MONDAY, March 27, 2017 (HealthDay News) — Genetic predisposition to hyperglycemia raises the odds of coronary artery disease (CAD), independent of type 2 diabetes and other CAD risk factors, according to research published online March 15 in Diabetes Care.
Jordi Merino, Ph.D., from Massachusetts General Hospital in Boston, and colleagues conducted a discovery and validation genetic instrumental analysis to test the hypothesis that of all the potential metabolic contributors to type 2 diabetes and its metabolic consequences, genetically driven hyperglycemia alone has an effect on CAD risk. Analysis relied upon summary-level statistics from the largest published meta-analyses of genome-wide association studies for fasting glucose (FG; 133,010 participants free of diabetes) and CAD (63,746 case subjects and 130,681 control subjects).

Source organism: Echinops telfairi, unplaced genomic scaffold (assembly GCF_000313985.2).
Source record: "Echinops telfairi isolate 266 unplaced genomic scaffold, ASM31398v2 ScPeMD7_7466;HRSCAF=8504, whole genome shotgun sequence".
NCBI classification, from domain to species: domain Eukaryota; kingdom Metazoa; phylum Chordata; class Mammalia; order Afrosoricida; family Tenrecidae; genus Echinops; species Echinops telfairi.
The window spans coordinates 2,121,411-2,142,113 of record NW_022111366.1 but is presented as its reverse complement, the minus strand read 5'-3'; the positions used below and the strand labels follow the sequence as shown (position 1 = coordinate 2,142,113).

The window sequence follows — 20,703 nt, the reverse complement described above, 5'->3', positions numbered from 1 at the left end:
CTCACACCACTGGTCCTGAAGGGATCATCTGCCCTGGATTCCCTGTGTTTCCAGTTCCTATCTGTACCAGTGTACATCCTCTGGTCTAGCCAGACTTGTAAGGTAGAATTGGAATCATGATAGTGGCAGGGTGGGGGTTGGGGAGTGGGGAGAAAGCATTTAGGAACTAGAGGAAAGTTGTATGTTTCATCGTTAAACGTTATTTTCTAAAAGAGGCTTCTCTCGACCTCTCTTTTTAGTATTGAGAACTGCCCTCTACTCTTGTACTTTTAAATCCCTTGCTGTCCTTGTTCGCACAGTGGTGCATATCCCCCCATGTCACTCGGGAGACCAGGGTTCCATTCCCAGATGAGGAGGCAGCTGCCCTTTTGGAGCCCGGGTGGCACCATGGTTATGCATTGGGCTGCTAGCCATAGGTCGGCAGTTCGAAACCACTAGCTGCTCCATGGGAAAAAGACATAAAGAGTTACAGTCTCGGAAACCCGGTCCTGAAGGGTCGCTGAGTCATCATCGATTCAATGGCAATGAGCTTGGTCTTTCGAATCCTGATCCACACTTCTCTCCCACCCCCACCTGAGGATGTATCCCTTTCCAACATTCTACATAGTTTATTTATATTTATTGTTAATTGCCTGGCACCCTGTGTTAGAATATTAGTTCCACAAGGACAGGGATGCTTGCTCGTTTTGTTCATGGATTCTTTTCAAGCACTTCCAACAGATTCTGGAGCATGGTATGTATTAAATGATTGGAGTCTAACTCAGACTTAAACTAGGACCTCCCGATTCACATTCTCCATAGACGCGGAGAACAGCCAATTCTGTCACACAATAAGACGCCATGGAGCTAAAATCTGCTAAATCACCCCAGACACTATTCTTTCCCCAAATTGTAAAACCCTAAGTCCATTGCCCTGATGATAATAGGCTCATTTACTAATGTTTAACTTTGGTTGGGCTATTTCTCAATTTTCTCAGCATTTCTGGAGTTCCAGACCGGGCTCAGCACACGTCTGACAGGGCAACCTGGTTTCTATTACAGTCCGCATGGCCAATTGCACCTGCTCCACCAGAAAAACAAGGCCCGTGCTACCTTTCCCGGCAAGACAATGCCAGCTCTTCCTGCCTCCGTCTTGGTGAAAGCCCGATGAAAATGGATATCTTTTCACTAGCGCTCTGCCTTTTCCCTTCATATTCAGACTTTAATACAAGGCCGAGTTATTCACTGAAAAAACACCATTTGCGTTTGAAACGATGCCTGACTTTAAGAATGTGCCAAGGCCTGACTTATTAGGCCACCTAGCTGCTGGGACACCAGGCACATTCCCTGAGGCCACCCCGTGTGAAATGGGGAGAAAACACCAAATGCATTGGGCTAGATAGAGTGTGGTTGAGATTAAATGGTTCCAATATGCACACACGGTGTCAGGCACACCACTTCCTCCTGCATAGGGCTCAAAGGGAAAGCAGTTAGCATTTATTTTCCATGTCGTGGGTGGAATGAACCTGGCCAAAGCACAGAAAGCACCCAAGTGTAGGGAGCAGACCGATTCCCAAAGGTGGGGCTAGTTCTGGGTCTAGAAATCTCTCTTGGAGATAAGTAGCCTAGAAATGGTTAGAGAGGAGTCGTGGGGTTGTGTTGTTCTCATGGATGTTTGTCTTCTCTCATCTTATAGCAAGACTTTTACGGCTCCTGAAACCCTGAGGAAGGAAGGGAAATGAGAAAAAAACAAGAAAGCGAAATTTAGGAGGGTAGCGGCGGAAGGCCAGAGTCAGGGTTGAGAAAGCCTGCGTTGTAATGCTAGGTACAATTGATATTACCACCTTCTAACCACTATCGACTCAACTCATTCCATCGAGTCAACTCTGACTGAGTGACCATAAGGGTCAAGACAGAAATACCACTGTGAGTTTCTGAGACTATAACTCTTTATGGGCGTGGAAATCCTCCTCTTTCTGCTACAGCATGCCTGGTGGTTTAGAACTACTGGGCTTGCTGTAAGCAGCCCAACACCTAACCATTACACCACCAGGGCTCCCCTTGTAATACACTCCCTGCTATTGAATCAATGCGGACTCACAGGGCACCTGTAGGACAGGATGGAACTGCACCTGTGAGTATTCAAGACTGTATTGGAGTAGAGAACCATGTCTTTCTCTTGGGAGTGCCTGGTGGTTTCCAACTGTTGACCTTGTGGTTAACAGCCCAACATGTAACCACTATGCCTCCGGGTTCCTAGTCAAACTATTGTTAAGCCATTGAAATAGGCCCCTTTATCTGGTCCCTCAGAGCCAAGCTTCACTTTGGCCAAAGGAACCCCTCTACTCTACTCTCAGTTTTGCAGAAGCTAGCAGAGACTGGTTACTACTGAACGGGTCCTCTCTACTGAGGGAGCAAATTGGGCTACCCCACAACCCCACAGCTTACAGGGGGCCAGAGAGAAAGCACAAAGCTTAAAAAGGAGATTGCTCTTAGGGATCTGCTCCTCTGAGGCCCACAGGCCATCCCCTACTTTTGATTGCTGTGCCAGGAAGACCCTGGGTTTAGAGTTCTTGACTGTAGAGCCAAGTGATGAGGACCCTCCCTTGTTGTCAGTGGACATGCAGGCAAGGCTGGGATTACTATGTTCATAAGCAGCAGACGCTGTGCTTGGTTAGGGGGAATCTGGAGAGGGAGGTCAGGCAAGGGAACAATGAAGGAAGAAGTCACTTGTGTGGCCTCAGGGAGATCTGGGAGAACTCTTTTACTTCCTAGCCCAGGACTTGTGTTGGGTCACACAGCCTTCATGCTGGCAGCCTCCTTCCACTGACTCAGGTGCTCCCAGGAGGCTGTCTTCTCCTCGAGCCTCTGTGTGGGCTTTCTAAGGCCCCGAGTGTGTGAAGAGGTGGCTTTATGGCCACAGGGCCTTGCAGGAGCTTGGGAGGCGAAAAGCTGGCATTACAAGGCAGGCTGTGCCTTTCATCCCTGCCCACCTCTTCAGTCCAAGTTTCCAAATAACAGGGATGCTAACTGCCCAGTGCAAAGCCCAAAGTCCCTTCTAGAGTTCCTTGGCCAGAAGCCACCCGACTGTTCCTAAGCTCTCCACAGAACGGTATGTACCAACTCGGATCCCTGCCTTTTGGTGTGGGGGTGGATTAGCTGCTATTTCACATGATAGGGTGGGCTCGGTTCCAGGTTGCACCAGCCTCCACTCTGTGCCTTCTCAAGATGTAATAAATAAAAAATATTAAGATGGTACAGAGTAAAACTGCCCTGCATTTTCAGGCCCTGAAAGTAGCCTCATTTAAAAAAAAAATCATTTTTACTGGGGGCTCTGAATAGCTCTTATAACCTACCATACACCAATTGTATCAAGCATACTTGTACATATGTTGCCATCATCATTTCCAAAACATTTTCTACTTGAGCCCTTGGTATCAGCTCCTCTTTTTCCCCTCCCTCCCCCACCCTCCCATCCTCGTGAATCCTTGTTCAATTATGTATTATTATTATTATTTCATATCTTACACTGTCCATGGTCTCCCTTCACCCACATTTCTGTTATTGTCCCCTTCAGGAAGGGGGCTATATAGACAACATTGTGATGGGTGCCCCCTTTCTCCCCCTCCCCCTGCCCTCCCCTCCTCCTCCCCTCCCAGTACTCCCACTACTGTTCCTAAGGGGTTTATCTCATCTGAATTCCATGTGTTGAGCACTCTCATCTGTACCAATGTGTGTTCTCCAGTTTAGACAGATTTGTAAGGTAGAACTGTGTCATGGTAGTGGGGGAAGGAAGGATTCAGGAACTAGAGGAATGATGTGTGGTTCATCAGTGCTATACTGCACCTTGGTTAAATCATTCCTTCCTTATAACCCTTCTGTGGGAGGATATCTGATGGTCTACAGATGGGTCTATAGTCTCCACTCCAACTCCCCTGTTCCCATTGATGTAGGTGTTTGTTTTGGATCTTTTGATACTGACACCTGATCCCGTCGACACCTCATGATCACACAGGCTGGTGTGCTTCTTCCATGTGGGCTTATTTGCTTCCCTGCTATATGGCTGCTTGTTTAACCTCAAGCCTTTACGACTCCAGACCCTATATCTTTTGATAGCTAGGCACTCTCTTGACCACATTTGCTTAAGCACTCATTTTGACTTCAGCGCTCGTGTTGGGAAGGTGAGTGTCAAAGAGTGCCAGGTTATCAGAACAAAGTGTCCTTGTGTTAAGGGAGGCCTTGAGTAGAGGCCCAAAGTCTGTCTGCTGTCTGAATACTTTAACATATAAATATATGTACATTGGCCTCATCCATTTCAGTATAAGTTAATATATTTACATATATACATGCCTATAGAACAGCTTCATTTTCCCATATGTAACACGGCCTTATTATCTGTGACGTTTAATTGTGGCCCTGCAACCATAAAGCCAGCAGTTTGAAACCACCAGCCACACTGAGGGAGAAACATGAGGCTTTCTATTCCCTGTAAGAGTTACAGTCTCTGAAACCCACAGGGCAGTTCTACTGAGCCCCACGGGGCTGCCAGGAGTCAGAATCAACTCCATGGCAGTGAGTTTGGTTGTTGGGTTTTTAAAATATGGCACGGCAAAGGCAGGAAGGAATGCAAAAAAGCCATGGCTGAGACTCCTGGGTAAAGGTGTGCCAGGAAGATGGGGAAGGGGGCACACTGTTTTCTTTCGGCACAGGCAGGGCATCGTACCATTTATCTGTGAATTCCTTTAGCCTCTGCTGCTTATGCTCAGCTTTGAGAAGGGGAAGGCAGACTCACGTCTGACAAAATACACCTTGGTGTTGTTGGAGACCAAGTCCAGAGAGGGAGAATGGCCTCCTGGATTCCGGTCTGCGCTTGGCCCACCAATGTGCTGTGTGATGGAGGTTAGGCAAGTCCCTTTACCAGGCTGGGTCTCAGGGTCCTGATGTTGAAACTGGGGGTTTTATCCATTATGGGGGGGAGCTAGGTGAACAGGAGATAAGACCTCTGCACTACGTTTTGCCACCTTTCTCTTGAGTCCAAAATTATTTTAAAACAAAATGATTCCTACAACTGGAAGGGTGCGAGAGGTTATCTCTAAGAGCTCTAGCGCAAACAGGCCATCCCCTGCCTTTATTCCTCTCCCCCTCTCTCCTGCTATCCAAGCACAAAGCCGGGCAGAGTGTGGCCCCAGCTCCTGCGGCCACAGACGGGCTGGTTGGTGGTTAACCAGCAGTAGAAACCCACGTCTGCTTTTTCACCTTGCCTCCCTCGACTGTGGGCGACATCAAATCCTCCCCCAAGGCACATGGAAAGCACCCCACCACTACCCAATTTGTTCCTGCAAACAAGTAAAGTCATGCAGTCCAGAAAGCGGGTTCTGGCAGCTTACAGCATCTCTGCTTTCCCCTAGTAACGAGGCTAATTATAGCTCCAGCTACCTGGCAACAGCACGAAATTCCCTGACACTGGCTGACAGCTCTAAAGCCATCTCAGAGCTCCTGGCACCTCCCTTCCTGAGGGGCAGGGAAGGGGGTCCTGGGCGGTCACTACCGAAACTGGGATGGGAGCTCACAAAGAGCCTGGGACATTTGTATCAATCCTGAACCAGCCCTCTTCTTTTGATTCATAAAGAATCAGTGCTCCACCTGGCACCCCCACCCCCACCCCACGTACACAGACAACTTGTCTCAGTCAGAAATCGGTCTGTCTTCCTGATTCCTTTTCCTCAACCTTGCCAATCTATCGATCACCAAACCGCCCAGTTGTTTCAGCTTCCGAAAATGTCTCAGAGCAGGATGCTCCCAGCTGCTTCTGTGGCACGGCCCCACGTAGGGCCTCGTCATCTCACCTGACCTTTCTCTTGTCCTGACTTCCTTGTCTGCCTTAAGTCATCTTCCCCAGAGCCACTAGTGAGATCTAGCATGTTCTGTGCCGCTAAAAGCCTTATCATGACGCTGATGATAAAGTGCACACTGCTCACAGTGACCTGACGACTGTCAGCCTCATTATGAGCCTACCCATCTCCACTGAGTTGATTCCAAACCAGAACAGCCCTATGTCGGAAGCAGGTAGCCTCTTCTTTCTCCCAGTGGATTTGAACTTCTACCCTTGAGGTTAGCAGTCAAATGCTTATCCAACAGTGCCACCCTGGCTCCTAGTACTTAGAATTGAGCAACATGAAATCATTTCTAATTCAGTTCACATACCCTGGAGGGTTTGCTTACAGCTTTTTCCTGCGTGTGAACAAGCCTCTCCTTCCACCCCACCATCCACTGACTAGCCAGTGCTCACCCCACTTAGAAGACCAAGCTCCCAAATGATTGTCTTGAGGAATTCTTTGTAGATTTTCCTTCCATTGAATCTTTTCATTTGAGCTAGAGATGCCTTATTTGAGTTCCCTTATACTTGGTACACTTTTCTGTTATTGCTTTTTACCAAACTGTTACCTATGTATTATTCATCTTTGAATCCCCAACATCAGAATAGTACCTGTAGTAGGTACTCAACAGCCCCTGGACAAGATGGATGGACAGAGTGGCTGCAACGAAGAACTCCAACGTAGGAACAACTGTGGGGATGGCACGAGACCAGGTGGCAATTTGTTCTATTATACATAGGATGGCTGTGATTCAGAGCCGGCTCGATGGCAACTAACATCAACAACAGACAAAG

The researchers found that using an instrumental variable analysis of 12 FG-raising variants, a 1 mmol/L increase in FG revealed an effect-size estimate of 1.43 CAD odds (95 percent confidence interval, 1.14 to 1.79). After excluding variants for heterogeneity and pleiotropic effects on other CAD risk factors, the association remained (odds ratio, 1.33; 95 percent confidence interval, 1.02 to 1.73). The 12 FG-increasing variants did not significantly increase type 2 diabetes risk (odds ratio, 1.05; 95 percent confidence interval, 0.91 to 1.23), and its prevalence was constant across FG genetic risk score quintiles (P = 0.72).
“These findings suggest that modulating glycemia may provide cardiovascular benefit,” the authors write.
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